Never again. Best route is: design layout for Lynx / screenreaders / GoogleBot, CSS for FF / Safari / Opera, wrap styles in @media all to kill off IE5.2/Mac, call in via <link media="screen"/> to kill off Netscape 4 (it's still out there) and bung all the "fix IE" stuff in Holly hack lines, possibly with "escaped" chars to separate between 5.5 and 6 ( * html selector { property: value; p\roperty: value; } )



  • [quote user="batasrki"]To be fair, you are using IE 6 which has been proven to be much less safer than FireFox or even IE 7. But one of the other posters is right. A new installation of IE 7 will try to show Windows Live search down your throat, pants or wherever else it can.
    [/quote]Uh, I don't normally use IE, but as far as I can see, Google is my default search in IE7 - in fact, the only search I have available in it, and I never tried changing any search settings (I only use IE for Windows update).



  • [quote user="bob the dingo"]same here... we go through and design a site based on these things called "standards." then we go back through and see how much is broken in IE and hack the hell out of the code to get it to look quasi-right there.
    [/quote]

    and then you find out that things like <img usemap="idname"> and <col align="center"> are broken in Firefox, but not IE or Opera.



  • [quote user="Volmarias"]El Goog has written a lot of stuff that looks a lot spiffier in Firefox than in IE, so I can't really blame them. Good example: Use the mouse wheel when you're using google maps. Nifty, eh?[/quote]

    Uh, the mousewheel does the same thing in IE6.



  • [quote user="powerlord"][quote user="bob the dingo"]same here... we go through and design a site based on these things called "standards." then we go back through and see how much is broken in IE and hack the hell out of the code to get it to look quasi-right there.
    [/quote]

    and then you find out that things like <img usemap="idname"> and <col align="center"> are broken in Firefox, but not IE or Opera.
    [/quote]

    OK, so IE is totally broken in fundamental ways, but that's OK because Firefox has minor niggles on a couple of extremely rare features with trivial workarounds?  Ri-i-i-ight, I'm like really seeing your logic there, know what I mean?

    (The usemap one is ludicrous to cite as a Firefox shortcoming.  The standards-compliant XHTML 1.0 code is <img usemap="#idname">.  <img usemap="idname"> is XHTML 1.1, and works fine when you serve the content as XHTML... but you can't do that because Internet Explorer is broken.  I'll grant you that Firefox's handling of <col> is a genuine issue, but I'm hard pressed to see it as a big problem, largely because I've never wanted to use <col> in my life.)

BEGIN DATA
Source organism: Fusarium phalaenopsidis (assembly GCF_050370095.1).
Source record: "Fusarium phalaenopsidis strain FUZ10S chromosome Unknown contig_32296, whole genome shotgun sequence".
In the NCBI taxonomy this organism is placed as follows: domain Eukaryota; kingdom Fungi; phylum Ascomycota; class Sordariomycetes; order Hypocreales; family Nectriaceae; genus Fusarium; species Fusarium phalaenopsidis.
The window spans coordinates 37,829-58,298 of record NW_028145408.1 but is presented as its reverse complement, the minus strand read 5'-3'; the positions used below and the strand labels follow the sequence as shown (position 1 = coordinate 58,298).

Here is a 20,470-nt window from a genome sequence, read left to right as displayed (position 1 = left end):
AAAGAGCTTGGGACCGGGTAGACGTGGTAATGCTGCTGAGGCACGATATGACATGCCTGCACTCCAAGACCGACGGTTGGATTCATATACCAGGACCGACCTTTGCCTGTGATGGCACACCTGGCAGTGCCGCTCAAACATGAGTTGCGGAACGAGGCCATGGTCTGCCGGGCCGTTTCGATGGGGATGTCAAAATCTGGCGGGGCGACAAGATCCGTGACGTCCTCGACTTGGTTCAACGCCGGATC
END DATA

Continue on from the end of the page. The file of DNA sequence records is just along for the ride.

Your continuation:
• Not that imagemaps should be used these days anyway when you can have semantic markup and a spot of CSS to do the same thing and everybody gets to play, even those on screenreaders. Try explaining to 508 compliance testers why you absolutely have to have an imagemap and see how far you get.



  • IE 6 can't handle even the FUNDAMENTAL and TRIVIAL task of centering! I CAN'T use the proper way: div#some_id { margin: 0 auto; width: 60% }. I can't use <div align="center" width="60%"> either! The only thing I can do is make YET ANOTHER TABLE... The handling of tables is the only thing that is "nearly correct" (as in: you sometimes have to use 1-pixel transparent gifs to get complicated layouts right, but at least there is some way to get it working), as opposed to nearly everything else, which is "almost working" (which means not working at all or horribly broken).

    I think the fact that IE is so widely used makes up at least 40% of the expenses that have to be paid in order to set up a large commercial web site (because of the extra time the developers need to spend to hack around IE).

    PS: It's wrong to write for IE and then port to FF, because when you work with FF from the start, you may actually make a decent page and then somehow manage to port it to IE using various hacks. If you work with IE, you'll get tired half way through it and settle on a much simpler design. :P
     



  • In other news...

    Yahoo favours Internet Explorer! 



  • [quote user="Tweenk"]IE 6 can't handle even the FUNDAMENTAL and TRIVIAL task of centering! I CAN'T use the proper way: div#some_id { margin: 0 auto; width: 60% }. I can't use <div align="center" width="60%"> either! The only thing I can do is make YET ANOTHER TABLE...[/quote]

    What you need to do, is add a proper DTD to your XHTML. IE6+ will then switch into a mode that lies somewhat closer to standards, and support margin:auto; as per standards.